Boulder on the Park Enjoys Rich Tulsa History
On Architecture by ROGER COFFEY, AIA
BUILT IN 1923: The building Boulder on the Park sits at 1850 S. Boulder Ave. It received its current name after KTUL Radio referred to the building by that name on the air in the late 1940s. Griffin and Leake, owners of Tulsa Broadcasting Company and KTUL Radio, owned the building from 1948 to 1955.
As with many architects, Lanny McIntosh had a deep-seated goal to buy an old building and utilize his talent to improve it for use as his architectural office. When an adjacent building at 1850 S. Boulder Ave. came on the market, he and neighbor interior designer Susie Woody jumped at the opportunity, purchasing the building in 2000 and, after a year of remodeling, moved in.
Boulder on the Park, as the building is known today, has an interesting history. It was built in 1923 by contractor brothers Charles A. and Roy Wesley Sanderson for $24,000. Among its original financial backers were Waite Phillips, W.G. Skelly and George S. Bole. Tucked into the side of a hill, its ground floor is actually a walkout basement. Although only 8,000 square feet, it appears to be much larger.
The first tenant was the newly formed private girls school Holland Hall, which occupied the building from 1923 to 1932. The school had nine classrooms, a shop, a gymnasium, an assembly auditorium, offices and a chemical laboratory. Class sizes were held to eight students supervised by the indomitable principal Miss Mooney. My mother and her sisters, who lived nearby, all attended school there.
The Sandersons continued to own the building until 1936 when Tulsa County foreclosed on it. In 1938, Aero Exploration Company (an aerial mapping pioneer) bought the building at a Sheriff’s Sale and began using it as a laboratory and offices. In 1948, Griffin and Leake, owners of Tulsa Broadcasting Company and Radio, bought the building. , with its iconic large, freestanding vertical sign, broadcasted from its new studio, which on the air called the building Boulder on the Park. Thus emerged the current building name.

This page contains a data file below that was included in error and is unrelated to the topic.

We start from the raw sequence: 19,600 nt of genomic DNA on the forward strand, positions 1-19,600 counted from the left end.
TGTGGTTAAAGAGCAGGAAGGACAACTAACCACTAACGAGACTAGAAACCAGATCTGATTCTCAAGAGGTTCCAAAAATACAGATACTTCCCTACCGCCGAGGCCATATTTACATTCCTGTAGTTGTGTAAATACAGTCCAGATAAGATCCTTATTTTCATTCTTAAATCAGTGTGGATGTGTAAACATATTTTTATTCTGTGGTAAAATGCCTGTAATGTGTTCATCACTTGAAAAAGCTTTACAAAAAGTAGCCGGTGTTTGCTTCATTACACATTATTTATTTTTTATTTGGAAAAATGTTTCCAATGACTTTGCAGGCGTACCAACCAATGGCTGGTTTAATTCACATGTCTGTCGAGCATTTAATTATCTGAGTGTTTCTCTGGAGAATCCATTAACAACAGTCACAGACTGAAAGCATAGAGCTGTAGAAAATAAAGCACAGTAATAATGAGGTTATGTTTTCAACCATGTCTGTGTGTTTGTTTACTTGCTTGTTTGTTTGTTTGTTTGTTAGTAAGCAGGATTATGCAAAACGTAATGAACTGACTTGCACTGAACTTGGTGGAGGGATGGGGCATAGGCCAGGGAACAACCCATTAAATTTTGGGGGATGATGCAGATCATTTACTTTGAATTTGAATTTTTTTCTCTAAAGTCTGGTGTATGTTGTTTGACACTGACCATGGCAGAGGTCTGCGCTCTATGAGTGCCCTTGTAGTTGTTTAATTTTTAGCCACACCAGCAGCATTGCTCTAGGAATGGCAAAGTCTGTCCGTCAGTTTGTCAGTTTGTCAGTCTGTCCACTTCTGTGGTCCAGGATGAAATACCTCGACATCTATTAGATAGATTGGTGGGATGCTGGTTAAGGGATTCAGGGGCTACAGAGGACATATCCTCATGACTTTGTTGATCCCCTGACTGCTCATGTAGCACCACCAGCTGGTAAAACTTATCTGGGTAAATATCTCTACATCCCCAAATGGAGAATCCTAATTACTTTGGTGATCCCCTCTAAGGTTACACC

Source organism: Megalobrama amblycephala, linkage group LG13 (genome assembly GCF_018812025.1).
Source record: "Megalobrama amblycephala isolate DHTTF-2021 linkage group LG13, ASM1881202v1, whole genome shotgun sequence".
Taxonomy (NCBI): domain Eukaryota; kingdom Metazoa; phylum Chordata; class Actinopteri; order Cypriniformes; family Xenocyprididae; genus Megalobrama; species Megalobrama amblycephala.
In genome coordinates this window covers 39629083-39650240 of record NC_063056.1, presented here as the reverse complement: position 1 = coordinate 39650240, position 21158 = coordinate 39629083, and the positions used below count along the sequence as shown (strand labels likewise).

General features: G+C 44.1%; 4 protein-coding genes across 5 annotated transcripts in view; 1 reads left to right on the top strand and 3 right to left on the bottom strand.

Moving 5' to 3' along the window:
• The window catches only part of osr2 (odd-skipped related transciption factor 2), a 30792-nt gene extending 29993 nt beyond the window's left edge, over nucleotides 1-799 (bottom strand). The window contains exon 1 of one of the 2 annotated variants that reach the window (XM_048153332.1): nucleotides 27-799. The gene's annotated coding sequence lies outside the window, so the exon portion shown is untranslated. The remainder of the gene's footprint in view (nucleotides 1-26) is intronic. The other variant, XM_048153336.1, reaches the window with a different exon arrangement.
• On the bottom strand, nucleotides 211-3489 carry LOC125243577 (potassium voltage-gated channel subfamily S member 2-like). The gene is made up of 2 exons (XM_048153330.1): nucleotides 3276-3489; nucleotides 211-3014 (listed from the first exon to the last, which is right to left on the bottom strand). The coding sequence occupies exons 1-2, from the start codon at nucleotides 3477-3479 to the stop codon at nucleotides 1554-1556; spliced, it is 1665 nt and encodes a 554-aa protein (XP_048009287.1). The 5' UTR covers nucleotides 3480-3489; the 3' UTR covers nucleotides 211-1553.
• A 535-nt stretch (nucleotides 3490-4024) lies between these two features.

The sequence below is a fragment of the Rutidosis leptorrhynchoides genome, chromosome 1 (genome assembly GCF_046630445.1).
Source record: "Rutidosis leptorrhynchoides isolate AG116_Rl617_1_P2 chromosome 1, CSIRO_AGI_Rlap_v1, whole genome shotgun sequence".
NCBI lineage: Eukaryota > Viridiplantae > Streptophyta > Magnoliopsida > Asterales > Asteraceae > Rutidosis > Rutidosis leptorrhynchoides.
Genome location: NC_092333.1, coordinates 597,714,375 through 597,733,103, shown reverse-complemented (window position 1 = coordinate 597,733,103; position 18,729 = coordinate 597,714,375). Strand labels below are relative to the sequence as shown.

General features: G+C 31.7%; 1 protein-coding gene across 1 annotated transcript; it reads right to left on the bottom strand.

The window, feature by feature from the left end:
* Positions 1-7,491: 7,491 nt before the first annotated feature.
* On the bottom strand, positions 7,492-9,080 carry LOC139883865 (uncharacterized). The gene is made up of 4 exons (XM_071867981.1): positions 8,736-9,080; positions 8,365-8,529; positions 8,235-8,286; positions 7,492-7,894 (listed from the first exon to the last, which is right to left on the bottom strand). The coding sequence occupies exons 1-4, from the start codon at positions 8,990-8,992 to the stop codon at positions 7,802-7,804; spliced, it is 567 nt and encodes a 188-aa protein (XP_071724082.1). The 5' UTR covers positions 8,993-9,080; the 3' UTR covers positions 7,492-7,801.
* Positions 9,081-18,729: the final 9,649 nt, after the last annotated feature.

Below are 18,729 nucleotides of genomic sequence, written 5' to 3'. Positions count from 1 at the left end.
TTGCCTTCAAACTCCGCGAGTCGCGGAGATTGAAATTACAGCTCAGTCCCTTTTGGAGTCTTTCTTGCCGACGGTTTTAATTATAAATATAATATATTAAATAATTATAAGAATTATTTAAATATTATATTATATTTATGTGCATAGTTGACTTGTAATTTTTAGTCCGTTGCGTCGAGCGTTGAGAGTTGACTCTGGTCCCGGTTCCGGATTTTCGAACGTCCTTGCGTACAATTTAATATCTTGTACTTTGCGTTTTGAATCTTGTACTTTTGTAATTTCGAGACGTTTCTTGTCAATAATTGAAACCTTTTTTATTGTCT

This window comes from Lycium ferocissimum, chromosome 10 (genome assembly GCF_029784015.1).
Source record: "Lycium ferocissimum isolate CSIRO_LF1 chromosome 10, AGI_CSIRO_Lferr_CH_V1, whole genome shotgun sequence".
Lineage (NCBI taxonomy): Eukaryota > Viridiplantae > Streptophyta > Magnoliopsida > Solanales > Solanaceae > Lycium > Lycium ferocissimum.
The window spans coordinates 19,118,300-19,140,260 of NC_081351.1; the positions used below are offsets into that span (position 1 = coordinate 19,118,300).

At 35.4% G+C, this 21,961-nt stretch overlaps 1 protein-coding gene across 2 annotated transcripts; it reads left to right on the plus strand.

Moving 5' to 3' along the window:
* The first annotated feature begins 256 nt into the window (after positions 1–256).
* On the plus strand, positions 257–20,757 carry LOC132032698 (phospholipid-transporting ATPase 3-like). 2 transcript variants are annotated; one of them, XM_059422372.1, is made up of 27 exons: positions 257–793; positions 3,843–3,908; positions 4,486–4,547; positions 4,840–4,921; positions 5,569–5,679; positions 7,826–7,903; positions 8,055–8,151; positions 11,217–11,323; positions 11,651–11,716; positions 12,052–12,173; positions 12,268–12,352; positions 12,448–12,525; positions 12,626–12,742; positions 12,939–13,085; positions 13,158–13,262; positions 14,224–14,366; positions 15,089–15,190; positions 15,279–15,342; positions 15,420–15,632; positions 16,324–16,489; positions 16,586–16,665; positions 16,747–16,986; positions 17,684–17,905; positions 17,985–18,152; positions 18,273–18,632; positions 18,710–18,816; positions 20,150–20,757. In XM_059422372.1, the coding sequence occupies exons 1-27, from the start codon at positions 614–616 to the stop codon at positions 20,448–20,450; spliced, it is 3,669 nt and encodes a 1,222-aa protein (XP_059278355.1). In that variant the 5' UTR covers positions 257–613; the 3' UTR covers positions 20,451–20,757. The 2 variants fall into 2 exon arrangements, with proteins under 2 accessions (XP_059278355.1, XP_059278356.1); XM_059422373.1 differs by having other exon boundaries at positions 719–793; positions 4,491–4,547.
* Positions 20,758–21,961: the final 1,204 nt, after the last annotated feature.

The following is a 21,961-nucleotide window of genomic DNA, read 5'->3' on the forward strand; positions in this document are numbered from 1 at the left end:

, with the help of architect Joe Koberling, converted the relatively plain exterior to an “Art Moderne” theme. The exterior brick was painted and the central glass block shaft was added along with an art deco entrance canopy. Also included were new flooring, insulation and a second-floor rear entrance. Perimeter clay tile bearing walls, central corridor, east-west bearing walls, and second and third floor wood floor framing remained.
moved in 1955; in 1957, Holway Engineering Company (responsible for the design of the Grand Lake Dam and Spavinaw water supply structures) bought the building and occupied it until 1977. During this period, the stair tower to the north, which ignores the building’s original frontal symmetry, was added. In 1977, the building was converted to commercial office space and later purchased by Pan Western Energy (owned by Sid Anderson).
When McIntosh and Woody purchased the building in 2000, it was in disrepair. The important architectural elements had been either covered up or removed. The entry canopy had been altered, and the vitrolite glass portal had been destroyed and covered up with plywood. Important retaining walls were on the verge of collapsing.
With the help of various historic photos, restoration back to the period began. Fragments of the cobalt blue vitrolite were found in a front planter and a source for this scarce material found in St. Louis.
Retaining walls were rebuilt and front windows were replaced with ones to match the originals. A tall vertical glass element was added to de-emphasize the unfortunate mass of the north stairwell addition. Lanny McIntosh drove around Tulsa looking at entrance canopies that would be an appropriate partner to the late 1940s period and had a new one made in stainless steel.
A supportive banker made the project possible. The new owners moved in and interior work proceeded as finances permitted.
In 2008, McIntosh bought out his partner, and today, his 26-person firm occupies the entire building. When asked about his future plans, McIntosh replies that he is always on the lookout for another building to save. He knows there is one out there with potential that can give him more space for future growth.